So there's one thing that everyone reading this really ought to understand: Halloween is the most important holiday we have out here on the Dork 40. It's like Christmas, Easter, July 4th, Waffle Day, and Jack the Ripper's Birthday all rolled up into one! We dude up the scarecrows in their scary best, harvest our punkins and carve them up in effigy, light bags of poo on fire, and then hunker down in the fields and await the arrival of the Great Pumpkin! I just know he'll come this year! I know it!
It's a busy time. But I'd feel like a poor host indeed if I didn't share the fun with you, my faithful readers. So I've decided to take part in the Countdown to Halloween, a crazy-ass blogging marathon in which I'll make a Halloween-related post each and every day in October, the bestest month of all. I'll review horror movies and horror comics, post Halloweenie videos and music, and on days when I'm feelin' real tuckered out from the blood farming, maybe just post up some scary pictures.
To start, I thought I'd talk a little bit about my hero and personal savior, Zacherley the Cool Ghoul.
Zacherley was not the first TV horror movie host, but he was the best.
(I was going to say, "arguably the best," but frankly... Them's fightin' words here on the Dork 40. We love a great many horror hosts around here, but don't you go singin' the praises of another host over good ol' Zach 'round these parts, or you'll be leavin' with a bloody nose.)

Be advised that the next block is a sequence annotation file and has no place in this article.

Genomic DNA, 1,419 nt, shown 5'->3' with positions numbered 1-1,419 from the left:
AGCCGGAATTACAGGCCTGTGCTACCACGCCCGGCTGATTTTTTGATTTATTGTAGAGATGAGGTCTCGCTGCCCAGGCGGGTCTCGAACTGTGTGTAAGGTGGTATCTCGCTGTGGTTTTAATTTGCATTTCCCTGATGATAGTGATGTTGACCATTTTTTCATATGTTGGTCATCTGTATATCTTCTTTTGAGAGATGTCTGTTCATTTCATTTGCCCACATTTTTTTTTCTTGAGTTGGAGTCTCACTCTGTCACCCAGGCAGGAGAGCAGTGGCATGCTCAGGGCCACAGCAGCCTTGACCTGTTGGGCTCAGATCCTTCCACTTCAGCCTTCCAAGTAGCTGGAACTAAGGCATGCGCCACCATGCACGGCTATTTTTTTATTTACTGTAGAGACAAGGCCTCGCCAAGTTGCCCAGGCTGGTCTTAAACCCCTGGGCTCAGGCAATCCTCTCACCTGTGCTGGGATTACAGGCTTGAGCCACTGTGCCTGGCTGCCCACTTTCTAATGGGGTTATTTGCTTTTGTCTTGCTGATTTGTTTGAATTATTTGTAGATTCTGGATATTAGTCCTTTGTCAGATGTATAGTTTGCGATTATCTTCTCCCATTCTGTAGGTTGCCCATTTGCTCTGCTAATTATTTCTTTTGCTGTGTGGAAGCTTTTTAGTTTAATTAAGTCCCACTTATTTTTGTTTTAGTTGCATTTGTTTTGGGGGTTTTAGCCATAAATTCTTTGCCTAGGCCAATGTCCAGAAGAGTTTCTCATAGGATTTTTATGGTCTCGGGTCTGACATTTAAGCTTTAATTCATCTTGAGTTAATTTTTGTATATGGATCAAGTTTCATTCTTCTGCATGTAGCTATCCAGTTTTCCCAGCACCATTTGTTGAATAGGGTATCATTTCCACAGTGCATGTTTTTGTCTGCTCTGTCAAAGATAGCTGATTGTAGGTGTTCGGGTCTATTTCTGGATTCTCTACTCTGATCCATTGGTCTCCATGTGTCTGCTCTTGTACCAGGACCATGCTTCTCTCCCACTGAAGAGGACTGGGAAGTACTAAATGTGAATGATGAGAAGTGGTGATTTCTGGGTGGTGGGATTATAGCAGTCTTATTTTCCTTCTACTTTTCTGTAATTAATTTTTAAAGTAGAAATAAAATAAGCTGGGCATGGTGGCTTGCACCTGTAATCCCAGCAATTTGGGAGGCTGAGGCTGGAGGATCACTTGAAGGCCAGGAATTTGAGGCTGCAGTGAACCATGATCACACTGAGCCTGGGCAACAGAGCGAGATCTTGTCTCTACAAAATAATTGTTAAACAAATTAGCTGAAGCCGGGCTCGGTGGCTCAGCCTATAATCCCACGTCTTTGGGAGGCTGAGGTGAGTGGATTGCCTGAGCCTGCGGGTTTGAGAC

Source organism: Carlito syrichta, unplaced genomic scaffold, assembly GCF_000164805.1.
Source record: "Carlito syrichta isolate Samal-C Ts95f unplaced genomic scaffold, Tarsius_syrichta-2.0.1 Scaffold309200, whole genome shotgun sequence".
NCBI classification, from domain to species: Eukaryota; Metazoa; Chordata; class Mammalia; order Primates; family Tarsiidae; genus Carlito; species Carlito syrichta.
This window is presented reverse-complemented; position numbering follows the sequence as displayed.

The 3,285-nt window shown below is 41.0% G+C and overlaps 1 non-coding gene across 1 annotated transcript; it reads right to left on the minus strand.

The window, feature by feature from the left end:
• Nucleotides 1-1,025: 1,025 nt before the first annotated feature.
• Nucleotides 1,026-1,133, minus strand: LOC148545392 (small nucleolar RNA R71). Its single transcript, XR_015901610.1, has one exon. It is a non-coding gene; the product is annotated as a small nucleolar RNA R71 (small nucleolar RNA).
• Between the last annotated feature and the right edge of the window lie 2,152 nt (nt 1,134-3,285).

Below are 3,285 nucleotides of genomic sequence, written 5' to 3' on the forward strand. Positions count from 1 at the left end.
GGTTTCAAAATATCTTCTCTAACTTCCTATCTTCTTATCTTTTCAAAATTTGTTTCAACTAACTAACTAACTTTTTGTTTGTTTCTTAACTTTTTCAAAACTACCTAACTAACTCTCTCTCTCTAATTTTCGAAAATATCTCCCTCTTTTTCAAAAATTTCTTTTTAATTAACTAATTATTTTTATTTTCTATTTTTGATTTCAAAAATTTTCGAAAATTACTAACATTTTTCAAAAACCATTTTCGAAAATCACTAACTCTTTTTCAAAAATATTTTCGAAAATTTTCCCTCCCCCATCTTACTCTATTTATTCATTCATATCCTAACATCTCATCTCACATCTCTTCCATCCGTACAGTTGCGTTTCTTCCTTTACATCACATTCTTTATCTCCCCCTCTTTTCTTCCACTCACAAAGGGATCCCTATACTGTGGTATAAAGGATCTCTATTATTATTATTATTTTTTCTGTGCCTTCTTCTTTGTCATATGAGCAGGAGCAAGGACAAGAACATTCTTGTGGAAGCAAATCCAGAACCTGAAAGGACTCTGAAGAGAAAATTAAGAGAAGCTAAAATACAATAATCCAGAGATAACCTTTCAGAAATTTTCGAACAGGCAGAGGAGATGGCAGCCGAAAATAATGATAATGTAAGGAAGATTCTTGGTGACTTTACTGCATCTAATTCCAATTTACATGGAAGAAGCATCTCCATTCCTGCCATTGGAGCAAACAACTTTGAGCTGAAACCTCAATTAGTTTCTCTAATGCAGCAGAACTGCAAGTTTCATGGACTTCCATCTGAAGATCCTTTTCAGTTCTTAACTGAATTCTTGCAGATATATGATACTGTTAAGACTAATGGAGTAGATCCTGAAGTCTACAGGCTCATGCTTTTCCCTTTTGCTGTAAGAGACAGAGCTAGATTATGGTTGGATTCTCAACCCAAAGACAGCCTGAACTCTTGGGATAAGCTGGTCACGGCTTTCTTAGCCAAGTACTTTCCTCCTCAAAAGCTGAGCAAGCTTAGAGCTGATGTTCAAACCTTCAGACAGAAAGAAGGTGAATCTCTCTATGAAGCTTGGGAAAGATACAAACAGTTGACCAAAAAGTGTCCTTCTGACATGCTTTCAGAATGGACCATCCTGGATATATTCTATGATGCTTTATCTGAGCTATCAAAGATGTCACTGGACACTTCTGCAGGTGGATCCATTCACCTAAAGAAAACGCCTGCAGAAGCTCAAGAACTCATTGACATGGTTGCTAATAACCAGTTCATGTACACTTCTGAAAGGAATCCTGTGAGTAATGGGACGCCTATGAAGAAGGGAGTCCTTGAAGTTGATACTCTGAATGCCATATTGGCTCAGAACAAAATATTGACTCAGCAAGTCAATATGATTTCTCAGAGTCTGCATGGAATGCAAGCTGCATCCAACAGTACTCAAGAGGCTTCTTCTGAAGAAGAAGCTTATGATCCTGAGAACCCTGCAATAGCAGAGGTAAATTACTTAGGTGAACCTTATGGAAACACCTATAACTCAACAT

Anyway... Zacherley was a horror hosting genius, ad-libbing macabre gags between commercial breaks, creating catch-phrases for the Monster Kid generation, and making the most of his severely limited budget. He was a cottage industry unto himself in the 50s and 60s, hosting local horror shows in Philadelphia and New York, as well as a teen dance show. And he was a nationally-known recording artist! I highly recommend his Spook Along With Zacherley album (featuring such gems as "Coolest Little Monster," "A Wicked Thought," and "Transylvania PTA"). But he's best-known for this:
And rightfully so. This song was my first encounter with Zarcherley as a boy (though I couldn't have told you his name back then), and its gruesome lyrics left their mark on my tender brain cells. If I wasn't already destined to a life of Dork, repeated listens to "Dinner With Drac" on my K-Tel Looney Tunes album certainly sealed my fate. For this, and a dozen other reasons, Zacherley will always be my King of Halloween.
The Queen of that most awesome of holidays, however, is this sexy lady:
Vampira was the first TV horror movie host, beating Zacherley to the screen by at least a year. Debuting in 1954, she traded on a gothic sexuality and wicked sense of humor on her show, becoming a local sensation in the Los Angeles area and swiftly vaulting to national fame with a photo spread in LIFE magazine.
Vampira's star set much more rapidly than Zach's, though. Vampira owned the rights to her own character, and her refusal to sign those rights over to the station she worked for lead to her show's cancellation. By 1956 she'd gone from LIFE to cincematic death with what would become her most famous work on-screen: Ed Wood's Plan 9 From Outer Space. Vampira played Bela Lugosi's alien-resurrected wife, and she's well-creepy in the role. Her pop culture significance makes that greatest of all bad movies that much more amazing. In later years, her schtick was the obvious inspiration for Elvira, a similarity over which Vampira sued. Probably rightfully, she lost. Vampira herself was obviously (and admittedly) inspired by Morticia Addams, after all...
There's not much footage out there from Vampira's show. This was the early days of live television, on a local channel. We're lucky any of it survives. But here's the opening, which gives you a pretty good feel for what she got up to:
And there you have it. Countdown to Halloween, Day One. Strap yourselves in, folks. It's going to be a bloody ride...